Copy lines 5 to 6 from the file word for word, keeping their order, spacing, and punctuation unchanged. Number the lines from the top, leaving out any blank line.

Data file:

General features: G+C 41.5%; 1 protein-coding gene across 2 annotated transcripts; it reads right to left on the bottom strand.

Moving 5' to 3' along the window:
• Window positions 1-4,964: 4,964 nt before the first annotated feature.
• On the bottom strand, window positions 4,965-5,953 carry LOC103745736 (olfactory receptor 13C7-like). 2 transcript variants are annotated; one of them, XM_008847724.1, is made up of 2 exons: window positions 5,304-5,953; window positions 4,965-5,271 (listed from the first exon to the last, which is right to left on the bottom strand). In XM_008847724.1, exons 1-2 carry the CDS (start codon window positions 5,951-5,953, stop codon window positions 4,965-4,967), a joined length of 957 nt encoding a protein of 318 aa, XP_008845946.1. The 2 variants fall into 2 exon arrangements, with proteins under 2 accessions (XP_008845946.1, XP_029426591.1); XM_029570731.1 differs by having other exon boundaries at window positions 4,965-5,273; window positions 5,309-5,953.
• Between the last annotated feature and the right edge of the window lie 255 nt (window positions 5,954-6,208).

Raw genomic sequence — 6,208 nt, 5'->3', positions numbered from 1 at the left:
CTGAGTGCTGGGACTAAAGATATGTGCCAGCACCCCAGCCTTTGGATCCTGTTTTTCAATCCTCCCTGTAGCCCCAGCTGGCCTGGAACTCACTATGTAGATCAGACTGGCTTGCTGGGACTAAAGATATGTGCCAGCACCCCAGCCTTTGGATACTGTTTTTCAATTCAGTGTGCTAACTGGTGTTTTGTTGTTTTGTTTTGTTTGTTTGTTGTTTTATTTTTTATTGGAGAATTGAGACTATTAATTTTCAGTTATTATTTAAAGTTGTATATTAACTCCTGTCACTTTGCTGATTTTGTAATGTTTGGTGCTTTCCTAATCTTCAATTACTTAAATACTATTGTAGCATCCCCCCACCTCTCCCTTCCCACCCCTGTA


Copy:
• Between the last annotated feature and the right edge of the window lie 255 nt (window positions 5,954-6,208).

Raw genomic sequence — 6,208 nt, 5'->3', positions numbered from 1 at the left: